I was pondering for a while on determinism and had a hard time explaining how we living things are seemingly able to change our surroundings by force of will. Inanimate object can change their environment but their actions are defined purely by the laws of physics (for instance, flowing lava burns the ground but that's just what physical law determines it must do).

Living seem to do things differently, but tonight it hit me that they cannot. There can be nothing that comes out of living or non-living things in of themselves, otherwise these things (actions) would be appearing out of nowhere. Therefore the conclusion is that living or nonliving things are all just forces of nature. Our behavior might be more complicated than water running or rocks falling but it's all the same. From the frame of physical determinism, there cannot be any action that comes out of me that I would be the source of. So I must be a force of nature.

What argument could be made against this, assuming physicalist determinism?

  • It's not clear what you're asking. Are you asking what arguments have been made against your statement from within the frame of determinism, or by any school of thought? If the latter, you might need to both re-word your question and narrow it down to a particular school you're interested in. As it stands, absolutely any argument "could" be made against your statement, so you'll need to define the parameters of the arguments you're anticipating before anyone can really respond.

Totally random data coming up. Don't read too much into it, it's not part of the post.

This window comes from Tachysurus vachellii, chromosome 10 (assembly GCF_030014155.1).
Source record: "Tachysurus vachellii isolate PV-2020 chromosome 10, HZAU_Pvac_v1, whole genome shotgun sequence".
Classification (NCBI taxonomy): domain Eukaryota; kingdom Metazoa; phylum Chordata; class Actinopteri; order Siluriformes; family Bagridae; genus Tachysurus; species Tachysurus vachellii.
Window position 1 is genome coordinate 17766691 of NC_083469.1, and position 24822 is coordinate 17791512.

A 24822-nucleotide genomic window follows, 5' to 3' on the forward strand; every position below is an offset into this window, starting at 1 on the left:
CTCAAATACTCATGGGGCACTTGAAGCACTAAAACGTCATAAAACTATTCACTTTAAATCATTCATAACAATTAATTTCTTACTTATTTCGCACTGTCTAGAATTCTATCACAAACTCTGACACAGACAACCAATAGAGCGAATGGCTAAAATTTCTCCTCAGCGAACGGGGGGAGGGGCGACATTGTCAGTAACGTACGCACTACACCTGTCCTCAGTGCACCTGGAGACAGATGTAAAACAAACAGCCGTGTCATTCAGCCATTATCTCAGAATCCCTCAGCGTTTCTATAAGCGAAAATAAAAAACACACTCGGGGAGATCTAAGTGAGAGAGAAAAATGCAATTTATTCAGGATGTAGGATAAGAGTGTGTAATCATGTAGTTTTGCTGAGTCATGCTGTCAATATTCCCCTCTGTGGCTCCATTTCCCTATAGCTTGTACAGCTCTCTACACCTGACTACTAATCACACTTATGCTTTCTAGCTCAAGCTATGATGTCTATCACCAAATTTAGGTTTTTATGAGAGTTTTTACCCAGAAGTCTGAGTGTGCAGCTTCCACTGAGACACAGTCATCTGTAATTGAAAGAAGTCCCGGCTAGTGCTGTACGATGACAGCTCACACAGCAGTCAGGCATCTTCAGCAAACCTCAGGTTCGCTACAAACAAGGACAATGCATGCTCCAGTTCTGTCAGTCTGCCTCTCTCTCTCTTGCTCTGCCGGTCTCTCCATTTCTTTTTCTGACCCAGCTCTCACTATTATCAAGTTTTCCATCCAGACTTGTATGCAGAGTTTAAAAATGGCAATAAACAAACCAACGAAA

– user22791
    Commented Jan 7, 2017 at 7:47
  • @Isaacson Hi Isacson only determinism... Commented Jan 7, 2017 at 10:32

4 Answers 4


Recall that forces are just mathematical structures that we have created as a convenience to help explain the behavior of the world around us; they do not define the behaviour of the world around us, but merely define the behaviour of a model which we apply to the world around us.

Hence you are not "a force of nature", but there are useful models within which you are represented as a "force of nature".


The argument against this from within determinism is known as Compatibilism. It's not strictly saying that our actions are not determined by physical laws alone, but that the fact they do not seem to us to be is significant. So, in your example, what makes a person's impact on the environment different from that of lava, is that we are aware of the other possible options, notwithstanding the fact that physical factors within our brains determine which of those possibilities we are going to choose.


Yes,You are a unique vital force living in this nature. When your body destroys after death, you will not get destroyed, but you will get into another body(not necessarily to be a human body) by the arrangement of nature.

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  • How is it different to electron habing a need for positive charge? Commented Jan 11, 2017 at 11:52

It is very unlikely that you are "just a force of nature." The reason being, is that you have needs. Your needs are the "driving force" that causes you to "make/take actions". Therefore, there are actions that come out of you, and you are the source.

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